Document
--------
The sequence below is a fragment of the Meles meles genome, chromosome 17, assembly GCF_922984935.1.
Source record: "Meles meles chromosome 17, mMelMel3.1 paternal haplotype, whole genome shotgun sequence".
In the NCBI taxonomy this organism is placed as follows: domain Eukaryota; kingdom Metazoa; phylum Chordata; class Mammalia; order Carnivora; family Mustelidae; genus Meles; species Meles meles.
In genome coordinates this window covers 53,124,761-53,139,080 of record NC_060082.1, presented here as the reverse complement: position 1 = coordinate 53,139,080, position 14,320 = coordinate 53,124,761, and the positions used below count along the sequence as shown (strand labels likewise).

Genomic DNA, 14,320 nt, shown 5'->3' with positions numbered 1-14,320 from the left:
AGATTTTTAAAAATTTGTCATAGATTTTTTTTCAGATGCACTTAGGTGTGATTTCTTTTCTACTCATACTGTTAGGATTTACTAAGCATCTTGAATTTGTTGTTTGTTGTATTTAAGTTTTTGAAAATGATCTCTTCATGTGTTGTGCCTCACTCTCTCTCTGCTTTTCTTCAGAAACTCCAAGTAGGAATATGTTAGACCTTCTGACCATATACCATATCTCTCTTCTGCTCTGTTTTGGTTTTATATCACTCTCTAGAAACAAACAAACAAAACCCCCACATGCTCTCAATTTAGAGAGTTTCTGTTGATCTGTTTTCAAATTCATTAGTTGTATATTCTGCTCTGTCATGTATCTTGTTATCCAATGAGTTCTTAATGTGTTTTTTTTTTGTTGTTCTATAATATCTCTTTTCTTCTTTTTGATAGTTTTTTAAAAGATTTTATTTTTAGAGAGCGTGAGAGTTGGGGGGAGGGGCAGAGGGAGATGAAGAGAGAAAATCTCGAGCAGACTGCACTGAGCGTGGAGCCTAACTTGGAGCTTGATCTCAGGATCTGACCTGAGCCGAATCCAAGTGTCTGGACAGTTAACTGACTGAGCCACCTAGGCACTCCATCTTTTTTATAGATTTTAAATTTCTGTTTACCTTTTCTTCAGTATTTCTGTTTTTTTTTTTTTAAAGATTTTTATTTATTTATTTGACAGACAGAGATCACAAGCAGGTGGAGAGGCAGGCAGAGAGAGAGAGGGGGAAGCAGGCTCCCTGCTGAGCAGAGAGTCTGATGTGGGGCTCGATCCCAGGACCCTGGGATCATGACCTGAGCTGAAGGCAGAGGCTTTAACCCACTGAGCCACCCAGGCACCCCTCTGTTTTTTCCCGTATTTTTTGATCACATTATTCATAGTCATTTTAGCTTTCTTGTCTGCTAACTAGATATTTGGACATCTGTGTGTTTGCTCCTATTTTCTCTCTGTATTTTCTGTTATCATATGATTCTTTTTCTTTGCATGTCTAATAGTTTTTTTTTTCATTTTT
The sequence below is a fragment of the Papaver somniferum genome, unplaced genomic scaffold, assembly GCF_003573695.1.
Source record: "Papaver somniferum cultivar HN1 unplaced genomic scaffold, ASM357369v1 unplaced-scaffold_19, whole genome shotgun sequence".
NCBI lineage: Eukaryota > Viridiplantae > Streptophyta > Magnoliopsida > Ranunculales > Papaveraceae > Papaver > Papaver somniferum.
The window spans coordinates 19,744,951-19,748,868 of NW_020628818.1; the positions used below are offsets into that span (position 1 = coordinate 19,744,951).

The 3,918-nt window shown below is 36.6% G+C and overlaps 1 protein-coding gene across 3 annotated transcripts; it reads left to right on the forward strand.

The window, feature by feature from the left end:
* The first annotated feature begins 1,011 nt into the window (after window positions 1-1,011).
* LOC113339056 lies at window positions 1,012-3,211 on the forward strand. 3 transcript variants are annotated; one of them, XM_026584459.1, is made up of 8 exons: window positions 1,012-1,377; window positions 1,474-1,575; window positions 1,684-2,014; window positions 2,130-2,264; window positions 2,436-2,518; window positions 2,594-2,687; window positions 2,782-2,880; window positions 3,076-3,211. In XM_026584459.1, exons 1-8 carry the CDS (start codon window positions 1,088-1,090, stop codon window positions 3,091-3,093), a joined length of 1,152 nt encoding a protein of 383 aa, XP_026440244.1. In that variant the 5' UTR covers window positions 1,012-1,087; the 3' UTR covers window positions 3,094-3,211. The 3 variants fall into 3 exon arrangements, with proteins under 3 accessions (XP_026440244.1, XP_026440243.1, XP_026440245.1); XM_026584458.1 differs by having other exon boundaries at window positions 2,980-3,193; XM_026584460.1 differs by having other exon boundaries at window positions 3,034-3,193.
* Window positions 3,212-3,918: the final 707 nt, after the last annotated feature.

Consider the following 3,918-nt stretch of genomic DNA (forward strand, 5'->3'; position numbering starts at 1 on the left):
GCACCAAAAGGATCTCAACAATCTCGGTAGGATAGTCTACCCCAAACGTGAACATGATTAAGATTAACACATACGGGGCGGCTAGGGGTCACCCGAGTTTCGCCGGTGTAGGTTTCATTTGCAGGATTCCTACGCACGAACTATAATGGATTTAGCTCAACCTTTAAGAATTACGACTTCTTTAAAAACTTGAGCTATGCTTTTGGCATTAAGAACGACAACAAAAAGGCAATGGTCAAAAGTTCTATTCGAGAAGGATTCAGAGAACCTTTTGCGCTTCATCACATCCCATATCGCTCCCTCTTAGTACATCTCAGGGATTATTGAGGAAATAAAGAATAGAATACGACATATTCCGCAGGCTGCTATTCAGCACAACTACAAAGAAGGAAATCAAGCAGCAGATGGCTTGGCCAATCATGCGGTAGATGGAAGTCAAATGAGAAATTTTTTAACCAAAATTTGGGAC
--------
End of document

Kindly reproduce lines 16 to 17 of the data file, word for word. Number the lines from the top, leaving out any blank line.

Consider the following 3,918-nt stretch of genomic DNA (forward strand, 5'->3'; position numbering starts at 1 on the left):
GCACCAAAAGGATCTCAACAATCTCGGTAGGATAGTCTACCCCAAACGTGAACATGATTAAGATTAACACATACGGGGCGGCTAGGGGTCACCCGAGTTTCGCCGGTGTAGGTTTCATTTGCAGGATTCCTACGCACGAACTATAATGGATTTAGCTCAACCTTTAAGAATTACGACTTCTTTAAAAACTTGAGCTATGCTTTTGGCATTAAGAACGACAACAAAAAGGCAATGGTCAAAAGTTCTATTCGAGAAGGATTCAGAGAACCTTTTGCGCTTCATCACATCCCATATCGCTCCCTCTTAGTACATCTCAGGGATTATTGAGGAAATAAAGAATAGAATACGACATATTCCGCAGGCTGCTATTCAGCACAACTACAAAGAAGGAAATCAAGCAGCAGATGGCTTGGCCAATCATGCGGTAGATGGAAGTCAAATGAGAAATTTTTTAACCAAAATTTGGGAC